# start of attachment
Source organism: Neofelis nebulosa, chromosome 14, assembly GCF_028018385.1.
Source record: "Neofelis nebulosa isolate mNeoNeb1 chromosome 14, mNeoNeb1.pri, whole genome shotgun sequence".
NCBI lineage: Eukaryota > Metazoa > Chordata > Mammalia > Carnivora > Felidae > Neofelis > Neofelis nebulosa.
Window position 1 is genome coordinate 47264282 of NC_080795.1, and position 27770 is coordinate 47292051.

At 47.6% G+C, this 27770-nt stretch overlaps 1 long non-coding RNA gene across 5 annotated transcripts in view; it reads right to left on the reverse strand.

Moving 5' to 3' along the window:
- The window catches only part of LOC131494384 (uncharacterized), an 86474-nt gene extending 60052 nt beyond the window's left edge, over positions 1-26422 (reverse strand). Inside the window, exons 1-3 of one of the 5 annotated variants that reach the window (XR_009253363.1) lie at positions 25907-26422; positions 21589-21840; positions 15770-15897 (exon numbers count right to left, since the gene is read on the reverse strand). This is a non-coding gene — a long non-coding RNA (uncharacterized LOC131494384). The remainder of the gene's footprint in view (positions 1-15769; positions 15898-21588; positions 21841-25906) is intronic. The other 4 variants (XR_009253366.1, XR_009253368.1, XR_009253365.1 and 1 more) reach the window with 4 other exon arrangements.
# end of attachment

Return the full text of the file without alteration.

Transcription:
Source organism: Neofelis nebulosa, chromosome 14, assembly GCF_028018385.1.
Source record: "Neofelis nebulosa isolate mNeoNeb1 chromosome 14, mNeoNeb1.pri, whole genome shotgun sequence".
NCBI lineage: Eukaryota > Metazoa > Chordata > Mammalia > Carnivora > Felidae > Neofelis > Neofelis nebulosa.
Window position 1 is genome coordinate 47264282 of NC_080795.1, and position 27770 is coordinate 47292051.

At 47.6% G+C, this 27770-nt stretch overlaps 1 long non-coding RNA gene across 5 annotated transcripts in view; it reads right to left on the reverse strand.

Moving 5' to 3' along the window:
- The window catches only part of LOC131494384 (uncharacterized), an 86474-nt gene extending 60052 nt beyond the window's left edge, over positions 1-26422 (reverse strand). Inside the window, exons 1-3 of one of the 5 annotated variants that reach the window (XR_009253363.1) lie at positions 25907-26422; positions 21589-21840; positions 15770-15897 (exon numbers count right to left, since the gene is read on the reverse strand). This is a non-coding gene — a long non-coding RNA (uncharacterized LOC131494384). The remainder of the gene's footprint in view (positions 1-15769; positions 15898-21588; positions 21841-25906) is intronic. The other 4 variants (XR_009253366.1, XR_009253368.1, XR_009253365.1 and 1 more) reach the window with 4 other exon arrangements.